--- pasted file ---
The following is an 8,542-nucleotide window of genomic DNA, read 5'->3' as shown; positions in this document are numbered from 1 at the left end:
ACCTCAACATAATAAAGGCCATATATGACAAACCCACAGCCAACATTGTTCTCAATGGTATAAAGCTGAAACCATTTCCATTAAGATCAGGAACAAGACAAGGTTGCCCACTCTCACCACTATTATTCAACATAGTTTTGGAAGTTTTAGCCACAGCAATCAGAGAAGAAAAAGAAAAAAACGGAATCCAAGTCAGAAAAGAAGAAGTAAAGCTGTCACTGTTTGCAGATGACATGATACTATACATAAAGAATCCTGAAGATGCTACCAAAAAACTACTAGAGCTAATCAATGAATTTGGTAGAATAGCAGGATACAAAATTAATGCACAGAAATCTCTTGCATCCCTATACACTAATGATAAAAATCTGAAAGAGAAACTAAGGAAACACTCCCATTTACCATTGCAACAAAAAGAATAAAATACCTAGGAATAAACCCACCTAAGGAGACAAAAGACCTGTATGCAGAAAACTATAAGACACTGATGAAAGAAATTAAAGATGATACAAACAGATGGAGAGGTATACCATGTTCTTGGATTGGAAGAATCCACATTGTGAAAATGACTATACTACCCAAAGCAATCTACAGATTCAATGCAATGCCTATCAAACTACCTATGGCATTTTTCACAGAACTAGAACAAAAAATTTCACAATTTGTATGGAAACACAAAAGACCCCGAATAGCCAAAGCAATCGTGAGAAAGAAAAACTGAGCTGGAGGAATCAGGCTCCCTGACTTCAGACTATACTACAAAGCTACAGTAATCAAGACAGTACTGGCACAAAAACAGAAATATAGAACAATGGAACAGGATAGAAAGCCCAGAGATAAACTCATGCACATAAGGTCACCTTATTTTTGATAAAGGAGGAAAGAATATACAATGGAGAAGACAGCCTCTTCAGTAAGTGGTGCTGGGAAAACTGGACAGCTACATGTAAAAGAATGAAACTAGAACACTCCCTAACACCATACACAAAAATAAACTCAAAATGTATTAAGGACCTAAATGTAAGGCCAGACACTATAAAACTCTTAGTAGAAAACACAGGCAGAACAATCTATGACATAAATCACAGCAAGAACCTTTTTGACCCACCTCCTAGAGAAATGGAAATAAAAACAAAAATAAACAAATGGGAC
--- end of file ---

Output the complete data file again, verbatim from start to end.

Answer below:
The following is an 8,542-nucleotide window of genomic DNA, read 5'->3' as shown; positions in this document are numbered from 1 at the left end:
ACCTCAACATAATAAAGGCCATATATGACAAACCCACAGCCAACATTGTTCTCAATGGTATAAAGCTGAAACCATTTCCATTAAGATCAGGAACAAGACAAGGTTGCCCACTCTCACCACTATTATTCAACATAGTTTTGGAAGTTTTAGCCACAGCAATCAGAGAAGAAAAAGAAAAAAACGGAATCCAAGTCAGAAAAGAAGAAGTAAAGCTGTCACTGTTTGCAGATGACATGATACTATACATAAAGAATCCTGAAGATGCTACCAAAAAACTACTAGAGCTAATCAATGAATTTGGTAGAATAGCAGGATACAAAATTAATGCACAGAAATCTCTTGCATCCCTATACACTAATGATAAAAATCTGAAAGAGAAACTAAGGAAACACTCCCATTTACCATTGCAACAAAAAGAATAAAATACCTAGGAATAAACCCACCTAAGGAGACAAAAGACCTGTATGCAGAAAACTATAAGACACTGATGAAAGAAATTAAAGATGATACAAACAGATGGAGAGGTATACCATGTTCTTGGATTGGAAGAATCCACATTGTGAAAATGACTATACTACCCAAAGCAATCTACAGATTCAATGCAATGCCTATCAAACTACCTATGGCATTTTTCACAGAACTAGAACAAAAAATTTCACAATTTGTATGGAAACACAAAAGACCCCGAATAGCCAAAGCAATCGTGAGAAAGAAAAACTGAGCTGGAGGAATCAGGCTCCCTGACTTCAGACTATACTACAAAGCTACAGTAATCAAGACAGTACTGGCACAAAAACAGAAATATAGAACAATGGAACAGGATAGAAAGCCCAGAGATAAACTCATGCACATAAGGTCACCTTATTTTTGATAAAGGAGGAAAGAATATACAATGGAGAAGACAGCCTCTTCAGTAAGTGGTGCTGGGAAAACTGGACAGCTACATGTAAAAGAATGAAACTAGAACACTCCCTAACACCATACACAAAAATAAACTCAAAATGTATTAAGGACCTAAATGTAAGGCCAGACACTATAAAACTCTTAGTAGAAAACACAGGCAGAACAATCTATGACATAAATCACAGCAAGAACCTTTTTGACCCACCTCCTAGAGAAATGGAAATAAAAACAAAAATAAACAAATGGGAC